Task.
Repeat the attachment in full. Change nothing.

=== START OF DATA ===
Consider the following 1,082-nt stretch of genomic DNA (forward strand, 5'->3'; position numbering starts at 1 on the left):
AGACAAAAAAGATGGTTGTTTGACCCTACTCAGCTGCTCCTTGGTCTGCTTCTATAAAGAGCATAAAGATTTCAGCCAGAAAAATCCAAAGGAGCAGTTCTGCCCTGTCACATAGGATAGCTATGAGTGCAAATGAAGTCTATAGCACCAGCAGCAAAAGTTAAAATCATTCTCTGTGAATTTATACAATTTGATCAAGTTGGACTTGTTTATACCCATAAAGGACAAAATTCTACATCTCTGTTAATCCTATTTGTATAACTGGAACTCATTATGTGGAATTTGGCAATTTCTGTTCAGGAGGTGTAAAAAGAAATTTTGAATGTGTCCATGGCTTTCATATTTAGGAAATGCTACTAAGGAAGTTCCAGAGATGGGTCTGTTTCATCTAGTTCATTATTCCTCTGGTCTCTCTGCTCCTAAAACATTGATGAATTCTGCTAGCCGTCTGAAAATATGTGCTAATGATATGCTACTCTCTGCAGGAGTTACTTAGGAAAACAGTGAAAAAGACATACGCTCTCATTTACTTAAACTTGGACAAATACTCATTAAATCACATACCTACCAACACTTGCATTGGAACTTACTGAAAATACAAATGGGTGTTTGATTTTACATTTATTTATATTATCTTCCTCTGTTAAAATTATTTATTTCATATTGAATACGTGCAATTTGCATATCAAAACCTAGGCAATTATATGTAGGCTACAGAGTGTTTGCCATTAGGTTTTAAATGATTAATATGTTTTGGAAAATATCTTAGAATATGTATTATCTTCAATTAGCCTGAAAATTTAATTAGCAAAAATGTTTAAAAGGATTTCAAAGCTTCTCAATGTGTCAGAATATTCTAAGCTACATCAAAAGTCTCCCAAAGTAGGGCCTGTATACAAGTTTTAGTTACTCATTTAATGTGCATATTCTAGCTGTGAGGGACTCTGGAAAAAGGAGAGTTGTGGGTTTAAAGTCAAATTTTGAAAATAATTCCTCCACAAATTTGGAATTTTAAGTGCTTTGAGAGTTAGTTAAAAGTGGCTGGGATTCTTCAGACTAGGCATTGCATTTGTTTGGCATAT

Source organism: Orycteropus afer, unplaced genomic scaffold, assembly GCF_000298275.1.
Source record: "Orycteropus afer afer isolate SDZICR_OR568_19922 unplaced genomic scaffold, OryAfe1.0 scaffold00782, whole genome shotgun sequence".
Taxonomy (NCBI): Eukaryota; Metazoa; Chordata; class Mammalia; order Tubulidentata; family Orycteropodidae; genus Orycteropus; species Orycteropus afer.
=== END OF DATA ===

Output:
Consider the following 1,082-nt stretch of genomic DNA (forward strand, 5'->3'; position numbering starts at 1 on the left):
AGACAAAAAAGATGGTTGTTTGACCCTACTCAGCTGCTCCTTGGTCTGCTTCTATAAAGAGCATAAAGATTTCAGCCAGAAAAATCCAAAGGAGCAGTTCTGCCCTGTCACATAGGATAGCTATGAGTGCAAATGAAGTCTATAGCACCAGCAGCAAAAGTTAAAATCATTCTCTGTGAATTTATACAATTTGATCAAGTTGGACTTGTTTATACCCATAAAGGACAAAATTCTACATCTCTGTTAATCCTATTTGTATAACTGGAACTCATTATGTGGAATTTGGCAATTTCTGTTCAGGAGGTGTAAAAAGAAATTTTGAATGTGTCCATGGCTTTCATATTTAGGAAATGCTACTAAGGAAGTTCCAGAGATGGGTCTGTTTCATCTAGTTCATTATTCCTCTGGTCTCTCTGCTCCTAAAACATTGATGAATTCTGCTAGCCGTCTGAAAATATGTGCTAATGATATGCTACTCTCTGCAGGAGTTACTTAGGAAAACAGTGAAAAAGACATACGCTCTCATTTACTTAAACTTGGACAAATACTCATTAAATCACATACCTACCAACACTTGCATTGGAACTTACTGAAAATACAAATGGGTGTTTGATTTTACATTTATTTATATTATCTTCCTCTGTTAAAATTATTTATTTCATATTGAATACGTGCAATTTGCATATCAAAACCTAGGCAATTATATGTAGGCTACAGAGTGTTTGCCATTAGGTTTTAAATGATTAATATGTTTTGGAAAATATCTTAGAATATGTATTATCTTCAATTAGCCTGAAAATTTAATTAGCAAAAATGTTTAAAAGGATTTCAAAGCTTCTCAATGTGTCAGAATATTCTAAGCTACATCAAAAGTCTCCCAAAGTAGGGCCTGTATACAAGTTTTAGTTACTCATTTAATGTGCATATTCTAGCTGTGAGGGACTCTGGAAAAAGGAGAGTTGTGGGTTTAAAGTCAAATTTTGAAAATAATTCCTCCACAAATTTGGAATTTTAAGTGCTTTGAGAGTTAGTTAAAAGTGGCTGGGATTCTTCAGACTAGGCATTGCATTTGTTTGGCATAT

Source organism: Orycteropus afer, unplaced genomic scaffold, assembly GCF_000298275.1.
Source record: "Orycteropus afer afer isolate SDZICR_OR568_19922 unplaced genomic scaffold, OryAfe1.0 scaffold00782, whole genome shotgun sequence".
Taxonomy (NCBI): Eukaryota; Metazoa; Chordata; class Mammalia; order Tubulidentata; family Orycteropodidae; genus Orycteropus; species Orycteropus afer.